Trump left the confounded G7 in Canada to hurry to Singapore for a summit with North Korean dictator Kim Jong-un, whom Trump described as “funny,” “tough” and “very talented.” The US leader hailed the “historic summit” with Kim as an unmitigated success. But most observers in Russia and worldwide did not evaluate the Trump-Kim meeting in such glowing terms. The overall opinion is that, despite some steps in the right direction, the two parties achieved little of concrete substance (TASS, June 13). The Russian press referred to the Singapore summit as a “circus” or a “reality show,” during which the North Korean leader apparently gained more while giving little away. Both Trump and Kim actively sought to spin the event as a historic breakthrough, for political profit; and in the spinning, Trump and his cohorts seem to have the upper hand and the louder mouthpiece (Kommersant, June 13). Nevertheless, Russia’s permanent representative to the United Nations, Vasily Nebenzya, following instructions from Moscow, has already called for the “beginning of the process of lifting UN sanctions imposed on North Korea.” Moscow and Beijing hope to profit politically and economically if Pyongyang is promptly rewarded with sanctions relief and economic aid for acting cordially and somewhat moving in the direction of nuclear disarmament (Militarynews.ru, June 13).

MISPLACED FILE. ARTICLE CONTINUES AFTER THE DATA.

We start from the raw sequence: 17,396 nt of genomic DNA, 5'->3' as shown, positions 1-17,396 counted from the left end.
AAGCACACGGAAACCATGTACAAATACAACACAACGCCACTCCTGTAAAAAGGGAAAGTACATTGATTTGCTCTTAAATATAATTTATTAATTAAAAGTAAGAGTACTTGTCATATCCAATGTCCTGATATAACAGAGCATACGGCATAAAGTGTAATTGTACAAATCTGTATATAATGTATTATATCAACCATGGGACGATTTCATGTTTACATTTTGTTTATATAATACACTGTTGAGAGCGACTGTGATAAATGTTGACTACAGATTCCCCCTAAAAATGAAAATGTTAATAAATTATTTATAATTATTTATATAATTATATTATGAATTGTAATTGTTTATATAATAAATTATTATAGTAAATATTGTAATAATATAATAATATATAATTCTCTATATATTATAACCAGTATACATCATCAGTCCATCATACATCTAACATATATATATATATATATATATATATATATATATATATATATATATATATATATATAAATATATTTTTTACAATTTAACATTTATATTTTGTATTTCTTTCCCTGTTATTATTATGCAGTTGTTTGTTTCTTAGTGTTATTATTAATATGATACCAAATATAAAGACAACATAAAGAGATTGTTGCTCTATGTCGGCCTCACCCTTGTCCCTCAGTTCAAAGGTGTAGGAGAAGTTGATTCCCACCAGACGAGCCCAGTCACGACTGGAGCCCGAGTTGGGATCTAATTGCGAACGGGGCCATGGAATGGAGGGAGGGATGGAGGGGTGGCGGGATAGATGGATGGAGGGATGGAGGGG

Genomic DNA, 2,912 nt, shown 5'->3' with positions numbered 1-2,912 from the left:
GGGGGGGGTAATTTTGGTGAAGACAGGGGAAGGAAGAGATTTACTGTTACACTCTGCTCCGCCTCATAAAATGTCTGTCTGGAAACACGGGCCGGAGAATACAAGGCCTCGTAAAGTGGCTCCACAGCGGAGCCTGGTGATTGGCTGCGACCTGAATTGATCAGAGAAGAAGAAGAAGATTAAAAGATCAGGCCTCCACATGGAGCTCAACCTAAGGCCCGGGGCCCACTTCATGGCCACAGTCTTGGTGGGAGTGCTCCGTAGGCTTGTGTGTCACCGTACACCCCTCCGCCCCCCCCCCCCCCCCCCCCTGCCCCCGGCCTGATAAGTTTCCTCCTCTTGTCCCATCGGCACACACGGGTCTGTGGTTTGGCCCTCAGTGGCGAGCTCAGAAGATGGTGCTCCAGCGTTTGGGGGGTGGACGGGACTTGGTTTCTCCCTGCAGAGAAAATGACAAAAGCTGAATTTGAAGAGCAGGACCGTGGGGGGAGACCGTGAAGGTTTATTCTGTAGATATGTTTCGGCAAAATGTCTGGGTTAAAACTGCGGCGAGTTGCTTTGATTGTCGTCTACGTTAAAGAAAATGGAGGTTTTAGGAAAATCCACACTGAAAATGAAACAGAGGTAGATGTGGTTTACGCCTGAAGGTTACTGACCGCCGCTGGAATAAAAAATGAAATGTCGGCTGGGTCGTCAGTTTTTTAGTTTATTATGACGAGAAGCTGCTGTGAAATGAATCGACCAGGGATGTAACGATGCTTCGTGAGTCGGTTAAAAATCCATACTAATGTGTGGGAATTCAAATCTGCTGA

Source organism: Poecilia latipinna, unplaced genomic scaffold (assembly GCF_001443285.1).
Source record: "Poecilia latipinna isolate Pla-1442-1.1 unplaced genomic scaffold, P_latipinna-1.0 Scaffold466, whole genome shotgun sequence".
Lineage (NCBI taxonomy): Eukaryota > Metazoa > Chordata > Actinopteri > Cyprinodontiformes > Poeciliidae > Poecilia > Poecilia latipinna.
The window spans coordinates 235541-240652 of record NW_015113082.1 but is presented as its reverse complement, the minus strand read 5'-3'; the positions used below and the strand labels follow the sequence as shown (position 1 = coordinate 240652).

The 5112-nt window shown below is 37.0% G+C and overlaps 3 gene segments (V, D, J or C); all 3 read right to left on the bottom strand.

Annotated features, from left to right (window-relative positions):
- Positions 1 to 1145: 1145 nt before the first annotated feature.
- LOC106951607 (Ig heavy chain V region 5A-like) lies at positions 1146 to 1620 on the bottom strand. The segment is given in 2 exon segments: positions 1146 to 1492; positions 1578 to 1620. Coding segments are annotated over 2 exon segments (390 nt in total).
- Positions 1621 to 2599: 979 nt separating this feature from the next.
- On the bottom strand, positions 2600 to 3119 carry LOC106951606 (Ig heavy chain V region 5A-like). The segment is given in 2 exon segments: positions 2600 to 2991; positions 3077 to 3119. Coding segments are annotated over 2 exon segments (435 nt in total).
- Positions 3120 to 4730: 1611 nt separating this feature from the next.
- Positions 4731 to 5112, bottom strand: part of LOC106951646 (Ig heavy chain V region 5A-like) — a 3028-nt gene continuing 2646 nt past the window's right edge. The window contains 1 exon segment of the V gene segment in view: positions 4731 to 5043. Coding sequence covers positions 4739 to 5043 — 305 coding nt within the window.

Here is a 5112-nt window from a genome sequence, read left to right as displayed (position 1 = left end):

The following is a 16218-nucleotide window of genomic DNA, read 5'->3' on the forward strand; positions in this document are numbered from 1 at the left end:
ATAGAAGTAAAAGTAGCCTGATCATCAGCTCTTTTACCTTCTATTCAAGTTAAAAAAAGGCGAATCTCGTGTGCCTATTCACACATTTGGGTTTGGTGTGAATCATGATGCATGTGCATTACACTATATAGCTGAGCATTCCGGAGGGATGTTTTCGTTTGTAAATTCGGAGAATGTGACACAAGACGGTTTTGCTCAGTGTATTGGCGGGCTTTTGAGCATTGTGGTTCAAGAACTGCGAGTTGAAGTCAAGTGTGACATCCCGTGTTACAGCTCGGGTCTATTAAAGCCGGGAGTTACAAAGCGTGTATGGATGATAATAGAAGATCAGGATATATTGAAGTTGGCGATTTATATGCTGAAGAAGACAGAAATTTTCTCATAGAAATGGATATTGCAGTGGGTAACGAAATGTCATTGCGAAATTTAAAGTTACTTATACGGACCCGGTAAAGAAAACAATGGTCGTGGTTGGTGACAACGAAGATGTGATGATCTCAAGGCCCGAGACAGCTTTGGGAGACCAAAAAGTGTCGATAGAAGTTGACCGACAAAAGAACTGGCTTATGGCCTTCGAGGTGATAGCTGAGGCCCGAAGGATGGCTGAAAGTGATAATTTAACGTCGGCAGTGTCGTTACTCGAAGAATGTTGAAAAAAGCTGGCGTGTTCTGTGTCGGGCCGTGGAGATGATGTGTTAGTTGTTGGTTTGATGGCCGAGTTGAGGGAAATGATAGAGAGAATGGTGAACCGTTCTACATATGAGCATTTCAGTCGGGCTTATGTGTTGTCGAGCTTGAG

Trump is mired in trade disputes with his own allies and seemingly in conflict with almost everyone in the world except perhaps Israel, Saudi Arabia and, at the moment, North Korea. The White House looks desperate for another foreign policy breakthrough to make the front page, as the media effect of the summit with Kim could soon wear off. A sudden game-changing rendezvous with Putin could fit the bill as another “historic summit.” But for it to happen this summer, it will need to be held before the August recess brings Moscow, Washington, Europe and most of the Northern Hemisphere to a virtual standstill.
A Trump-Putin summit if it is, indeed, being hurriedly and secretly being prepared, could take place somewhere in Europe—most likely, after the North Atlantic Treaty Organization’s (NATO) Brussels summit, scheduled for July 10–11. The NATO summit is expected to officially endorse plans already approved by the Alliance’s defense ministers: mainly, to enhance logistics and troop battle readiness. NATO leaders are looking to be able to move tens of thousands of soldiers, heavy weapons and equipment more rapidly to the east—primarily to Poland and the Baltic States—to deter or foil a potential major Russian attack. The Kremlin is undoubtedly hoping that this summer’s Brussels heads-of-state meeting might devolve to the same degree as last week’s G7 summit, thus further compelling the White House to seek a “historic” (and more successful) face-to-face meeting with the Russian leader.